Government Systems and Ideologies
“The aim of our website is to act as a resource package for children and teenagers for them to find out more about the different political and government systems there are. We also aim to raise awareness and interest of the youths to politics and government so as to play a part in their own nation’s political scene.”

The 1920s and its Excesses
“How were such romantic excesses of the Jazz Age reported at the time? How were they viewed in such delightful duplicity, and how do we today explain the Great Depression to which the Jazz Age led? In order to answer these questions you must know the culture of the day, “live” the times, and “become” the people. As reporters for a Jazz Age newspaper, you and your classmates will be able to assume the identities of 20’s correspondants. Your task will be to report the news as it happened.”

Bill of Rights WebQuest
“In our study of the Bill of Rights, we are going to create a television news program about controversial issues today that relate to the Bill of Rights . . . After we have viewed the show in its entirety, each student will choose an issue they feel strongly about and write a letter stating their views to one of his or her government representatives.”

Constitutional Convention WebQuest
“As a member of the New York State Ratification Convention, your task is to deliberate and debate the merits of the proposed Constitution. You will be assigned the role of EITHER a Federalist OR Anti-Federalist and your task is to convince your fellow delegates to support your position. At the end of the Convention debate, you will vote on whether or not to ratify the Constitution. After the Convention, you will write a “Letter-to-the-Editor” in defense of your vote.”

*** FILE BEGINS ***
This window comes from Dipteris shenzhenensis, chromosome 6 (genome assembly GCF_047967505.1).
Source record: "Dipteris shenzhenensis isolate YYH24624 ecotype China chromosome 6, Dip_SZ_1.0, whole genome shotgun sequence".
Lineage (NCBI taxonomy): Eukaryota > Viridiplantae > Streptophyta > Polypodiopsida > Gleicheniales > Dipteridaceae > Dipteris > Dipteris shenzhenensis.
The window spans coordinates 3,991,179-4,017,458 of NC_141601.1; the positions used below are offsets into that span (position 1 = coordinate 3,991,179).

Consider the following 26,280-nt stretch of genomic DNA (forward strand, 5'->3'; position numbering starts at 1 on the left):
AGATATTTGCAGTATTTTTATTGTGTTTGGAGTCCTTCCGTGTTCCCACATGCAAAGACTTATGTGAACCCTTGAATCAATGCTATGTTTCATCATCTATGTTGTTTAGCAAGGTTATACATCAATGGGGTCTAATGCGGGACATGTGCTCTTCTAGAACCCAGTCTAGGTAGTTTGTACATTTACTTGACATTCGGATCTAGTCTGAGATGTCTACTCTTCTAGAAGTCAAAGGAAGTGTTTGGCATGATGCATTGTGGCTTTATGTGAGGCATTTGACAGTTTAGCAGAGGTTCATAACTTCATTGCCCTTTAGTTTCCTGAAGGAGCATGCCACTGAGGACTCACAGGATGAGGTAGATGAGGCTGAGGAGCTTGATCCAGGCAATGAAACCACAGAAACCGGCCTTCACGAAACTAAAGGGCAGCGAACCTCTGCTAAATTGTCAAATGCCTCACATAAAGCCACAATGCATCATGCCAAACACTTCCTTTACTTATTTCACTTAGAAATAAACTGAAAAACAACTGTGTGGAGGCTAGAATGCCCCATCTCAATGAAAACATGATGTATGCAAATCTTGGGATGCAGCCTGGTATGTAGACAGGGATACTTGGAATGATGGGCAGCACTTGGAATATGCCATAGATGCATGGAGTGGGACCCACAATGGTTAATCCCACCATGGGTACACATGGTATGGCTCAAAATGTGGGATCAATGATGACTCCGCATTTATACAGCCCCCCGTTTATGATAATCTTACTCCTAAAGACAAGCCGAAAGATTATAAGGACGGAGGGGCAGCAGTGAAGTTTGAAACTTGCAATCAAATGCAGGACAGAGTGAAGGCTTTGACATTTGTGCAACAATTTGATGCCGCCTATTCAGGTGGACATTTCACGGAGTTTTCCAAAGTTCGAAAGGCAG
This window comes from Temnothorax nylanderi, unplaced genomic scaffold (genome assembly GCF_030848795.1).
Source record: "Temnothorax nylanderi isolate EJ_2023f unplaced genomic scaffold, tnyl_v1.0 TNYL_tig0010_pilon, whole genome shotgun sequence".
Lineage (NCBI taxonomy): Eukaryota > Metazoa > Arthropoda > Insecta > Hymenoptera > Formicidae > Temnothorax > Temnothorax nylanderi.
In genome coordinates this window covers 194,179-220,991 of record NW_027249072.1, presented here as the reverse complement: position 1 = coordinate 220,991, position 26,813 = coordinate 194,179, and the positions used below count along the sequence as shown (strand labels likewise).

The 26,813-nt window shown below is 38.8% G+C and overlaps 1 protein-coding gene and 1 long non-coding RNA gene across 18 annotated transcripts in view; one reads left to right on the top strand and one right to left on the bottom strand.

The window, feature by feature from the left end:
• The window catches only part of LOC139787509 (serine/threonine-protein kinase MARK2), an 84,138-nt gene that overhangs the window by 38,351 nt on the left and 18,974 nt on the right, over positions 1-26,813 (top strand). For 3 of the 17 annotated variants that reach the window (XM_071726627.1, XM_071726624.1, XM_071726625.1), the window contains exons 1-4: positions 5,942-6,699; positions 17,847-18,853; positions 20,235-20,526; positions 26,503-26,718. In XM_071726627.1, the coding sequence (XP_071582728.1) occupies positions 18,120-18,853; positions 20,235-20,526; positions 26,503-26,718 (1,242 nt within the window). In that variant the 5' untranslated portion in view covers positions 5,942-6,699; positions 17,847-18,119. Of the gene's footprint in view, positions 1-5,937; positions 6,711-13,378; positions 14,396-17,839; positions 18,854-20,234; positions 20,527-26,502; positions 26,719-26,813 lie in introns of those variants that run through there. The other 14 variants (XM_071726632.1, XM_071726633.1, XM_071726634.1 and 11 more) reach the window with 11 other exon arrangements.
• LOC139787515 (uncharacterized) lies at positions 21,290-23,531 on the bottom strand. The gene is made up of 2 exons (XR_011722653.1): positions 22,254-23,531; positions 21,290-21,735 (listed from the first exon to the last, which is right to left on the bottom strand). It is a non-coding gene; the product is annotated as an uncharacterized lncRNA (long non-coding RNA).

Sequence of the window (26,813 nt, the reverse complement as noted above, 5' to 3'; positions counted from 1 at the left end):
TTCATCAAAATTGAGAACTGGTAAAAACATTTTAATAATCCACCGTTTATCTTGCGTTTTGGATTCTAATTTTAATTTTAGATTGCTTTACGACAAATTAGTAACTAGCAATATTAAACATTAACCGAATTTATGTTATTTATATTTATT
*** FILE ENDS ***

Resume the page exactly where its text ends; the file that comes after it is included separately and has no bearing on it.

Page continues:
The Decision to Drop the Bomb
“Imagine it is 1945 and World War II has just come to a conclusion. Just before the end of the War, the Atomic Bomb was dropped on and Nagasaki. Many wonder whether dropping the bomb was necessary but others think it was in order to limit the amount of Allied casualties and bring the long arduous war to an end. A community in California is getting together to discuss the reason for dropping the bomb. Four teams of people representing a Japanese citizen, President Truman’s advisor, the Secretary of Defense, and a nuclear physicist will congregate to debate this controversial issue. Your role as one of these people is to research your particular point of view and decide whether dropping the Atomic Bomb was necessary or not.”

The Impeachment of Andrew Jackson
“Your task will be to conduct impeachment hearings and to engage in the debate on whether or not to charge President Andrew Jackson with one or more of the articles of impeachment. You will be assigned a role as either a member of the House Judiciary Committee giving arguments in favor of impeachment, or a member of the President’s defense team.”

Colonial Kids: A Celebration of Life in Southeastern Pennsylvania in the 1700’s
“Colonial Kids is an exploration of colonial times in Southeastern Pennsylvania. Life as a colonist is uniquely presented through the eyes of children who lived during this period of American history. Their daily routines, schooling, home life, and recreation are brought to life with stories and facts as told by the children who would have experienced them. A recipe book, craft collection, and games all are included in this site to provide the viewer with fun activities that teach about the time period in a hands on manner.”

Ancient Civilizations
“Explore ancient Athens as one of three characters: a Princess, a Merchant, or a Scholar. Different situations arise for each one, and your task is to choose the correct path to get out of trouble!”